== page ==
For example, Minnetonka successfully reshaped the soap market in the 1980s when it introduced Softsoap. It knew that its big competitors, such as Colgate-Palmolive, Procter & Gamble, and Unilever could act quickly in response. So in anticipation of this, aggressively “locked up” suppliers of key parts for the liquid soap. At the time, only two companies made plastic pumps, so Minnetonka ordered 100 million of the pumps to support its national rollout for Softsoap. It took competitors 18 to 24 months to make a full-scale entry into this market.

Wednesday, November 12, 2014

Breakthrough Ideas for the 21st Century

It was November 9th 2001, just at the heels of that horrific morning of September 11th.  I remember traveling to New York City on client business just a couple of days before.  Interestingly while that client managed high end property, such as the (former) Sears Tower in Chicago, we didn't talk about September 11th.  At least not that I recall.

Instead, I remember two different conversations.  One business colleague who said that the stench around Ground Zero, site of the collapsed twin towers, was horrible.  I strained through the airplane window, as we descended, but couldn't fit Ground Zero.  I wanted to go there, but I was advised not to even try, because there was no way I could get even remotely close to it.  Then, I went to our New York City office, and spoke to the General Manager.  He related that some of his staff saw the crash directly out of their window, and were traumatized by it.  They were a safe distance away, but I imagine it all felt dangerously and shockingly close that morning.

Leonardo da Vinci sketch and notes on a helicopter idea

That preamble may not have anything to do directly with the following notes, but as I reflect now on what I wrote, clearly the ground beneath our feet and the landscape in front of us were like the shifting sand on shore at the very edge of a vast, turbulent ocean.  So that November 9th I took notes on the 2001 HBR List: Breakthrough Ideas for Today's Business Agenda (Harvard Business Review, Vol. 79, no. 3, pp. 123-128):
  • Even a great business model is not enough.
  • Change is changing. It is more about evolution than revolution, that is, about gradual, incremental change.  This is precisely how we framed, coached and practice leadership development. It was about “Dynamic stability.”
  • Ego makes the leader.
  • Only connect.
  • The biology century dawns. I like the research on sharkskin to come up with sleek, minimal-drag bodysuits for swimmers; on leaves to build more efficient solar cells; on butterfly wings to cool computer chips.
Here is the introduction to that HBR list:
Business is shaped by ideas. But how do you separate enduring ideas from passing fancies? In this, the first edition of the annual HBR List, our editors spotlight five breakthrough ideas that are truly shaping the future of business. [1] Even a great business model is not enough. The rise and fall of dot-coms left markets reeling and CEOs scratching their heads. The most important lesson of the debacle: squishy thinking about "business models" is no substitute for a distinctive strategy. [2] Change is changing. In recent years, pundits have urged executives to incite revolutions within their companies. But a growing group of experts now suggests that the best companies actually evolve through incremental change--change that builds on rather than subverts their heritage. [3] Ego makes the leader. By looking deeply into executives' psyches, we are beginning to unlock the enigma of leadership. While there will never be a single recipe for successful corporate stewardship, an understanding of the human ego can shed light on leadership's most fundamental components. [4] Only connect. In business organizations, what's really important about people is not their individual skills but the relationships they form with one another. By investing in "social capital," companies can often push their performance to a whole new level. [5] The biology century dawns. In the twentieth century, product innovations tended to spring from physics. But in the new century, biology may be the central source of innovation. From genomics to biomimicry, the study of life promises to change what companies sell and even how they operate.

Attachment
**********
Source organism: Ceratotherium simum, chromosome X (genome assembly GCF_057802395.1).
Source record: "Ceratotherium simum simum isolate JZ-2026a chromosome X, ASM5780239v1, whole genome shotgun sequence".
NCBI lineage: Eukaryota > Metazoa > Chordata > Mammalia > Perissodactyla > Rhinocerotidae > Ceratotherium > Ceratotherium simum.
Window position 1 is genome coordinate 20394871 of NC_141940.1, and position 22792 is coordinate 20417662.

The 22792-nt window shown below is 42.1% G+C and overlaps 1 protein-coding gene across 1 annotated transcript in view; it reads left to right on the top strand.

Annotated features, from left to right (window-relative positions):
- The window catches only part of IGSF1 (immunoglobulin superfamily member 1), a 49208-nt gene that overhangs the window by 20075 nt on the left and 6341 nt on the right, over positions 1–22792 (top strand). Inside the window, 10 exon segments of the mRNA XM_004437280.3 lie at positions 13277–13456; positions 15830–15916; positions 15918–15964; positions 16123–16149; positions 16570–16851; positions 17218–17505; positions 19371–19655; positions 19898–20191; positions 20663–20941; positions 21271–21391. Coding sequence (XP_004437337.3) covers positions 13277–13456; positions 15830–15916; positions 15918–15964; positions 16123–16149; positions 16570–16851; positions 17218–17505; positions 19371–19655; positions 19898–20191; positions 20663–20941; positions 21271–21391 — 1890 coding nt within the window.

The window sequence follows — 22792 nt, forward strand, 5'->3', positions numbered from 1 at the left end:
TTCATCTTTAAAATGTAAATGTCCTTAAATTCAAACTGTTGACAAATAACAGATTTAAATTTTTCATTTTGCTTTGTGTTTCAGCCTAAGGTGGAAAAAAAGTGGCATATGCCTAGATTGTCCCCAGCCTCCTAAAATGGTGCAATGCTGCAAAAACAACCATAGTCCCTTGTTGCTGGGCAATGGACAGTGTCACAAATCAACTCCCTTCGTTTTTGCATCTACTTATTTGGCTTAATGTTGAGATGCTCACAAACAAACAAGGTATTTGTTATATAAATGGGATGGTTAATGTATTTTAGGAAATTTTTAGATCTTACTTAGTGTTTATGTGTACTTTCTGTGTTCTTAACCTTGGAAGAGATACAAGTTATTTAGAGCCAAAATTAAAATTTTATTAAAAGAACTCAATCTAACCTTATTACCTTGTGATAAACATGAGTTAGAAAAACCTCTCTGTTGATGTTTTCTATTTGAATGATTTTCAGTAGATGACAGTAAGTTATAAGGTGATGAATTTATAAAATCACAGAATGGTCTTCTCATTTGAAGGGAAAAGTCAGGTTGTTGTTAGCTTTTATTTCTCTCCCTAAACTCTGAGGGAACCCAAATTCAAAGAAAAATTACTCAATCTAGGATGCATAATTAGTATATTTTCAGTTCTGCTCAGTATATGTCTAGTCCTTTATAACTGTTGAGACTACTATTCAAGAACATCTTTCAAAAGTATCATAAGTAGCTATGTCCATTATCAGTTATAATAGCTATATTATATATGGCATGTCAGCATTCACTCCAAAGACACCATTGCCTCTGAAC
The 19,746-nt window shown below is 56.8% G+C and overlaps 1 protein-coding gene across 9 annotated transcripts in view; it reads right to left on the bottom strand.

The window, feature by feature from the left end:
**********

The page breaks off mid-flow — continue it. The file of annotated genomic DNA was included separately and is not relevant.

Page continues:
Also reference: The Secret to Great Breakthrough Ideas - Ask Why?

Monday, November 10, 2014

Women Entrepreneurs Advancing their Companies

Three star entrepreneurs - Shunee Yee [CSOFT International], Susan Coelius Keplinger [Triggit], and Debbie Sterling [GoldieBlox] - on the challenges, lessons, and rewards in taking their businesses to the next level.
Shunee Yee

Yee takes a broader, more philosophical view of growth, but when asked, admits to pragmatic challenges of expanding her company globally (e.g. server going down at crucial times).
It's sort of like, once you pass the adolescent stage in life, growth is not all about just growing taller or bigger.  It's more about redefining your space, shaping out the view and strategy, and developing a community to be ready for making a bigger impact in the market.
Yee also emphasizes the all in or nothing tact, which, to me, is about committing fully and unwaveringly.  I once advised a friend about this very thing: He had a job, but was working diligently on a business concept on the side.  Going forward, I said, He had to define himself as either an employee or an entrepreneur.  It didn't need to be a cut-and-dry proposition, but he couldn't sit on the fence either.

Susan Coelius Keplinger

Keplinger relates the reality challenges of diversity.  Despite her vision of, and commitment to, gender balance, she found a reality of (a) few women candidates applying for jobs and (b) business exigencies of growth preoccupying her.
I'm going to create a company that is very diverse, that has just as many women as there are men, and that did not happen.
Keplinger met a woman who had very similar interests as she did and to whom she came to feel close.  This woman (Joy) told her mentoring was about friendship, not so much about business advice per se.  That makes sense to me: A mentor is someone with whom you can let your hair down and talk candidly about things, which may be business or may be personal.

Debbie Sterling

Sterling thought her toy concept for girls was so elementary, that she wondered why no one else had thought about it.  Then, as she brought it to industry people, she found responses that pointed to sexism among them. 
They all kind of crinkled their nose, and looked at me, and whispered "This won't sell" and "There's no market for it."  "Look at the pink aisle, this is what's popular, this is what girls like."  "You can't fight nature."
Sterling also speaks to an important move early on her entrepreneurial efforts with GoldieBlox: create a circle of advisers and mentors.  To her credit, she understood that doing something new meant getting diverse views from others, because clearly people weren't so warm to her toy concept at first and, I imagine, she needed ideas on a way through or past this.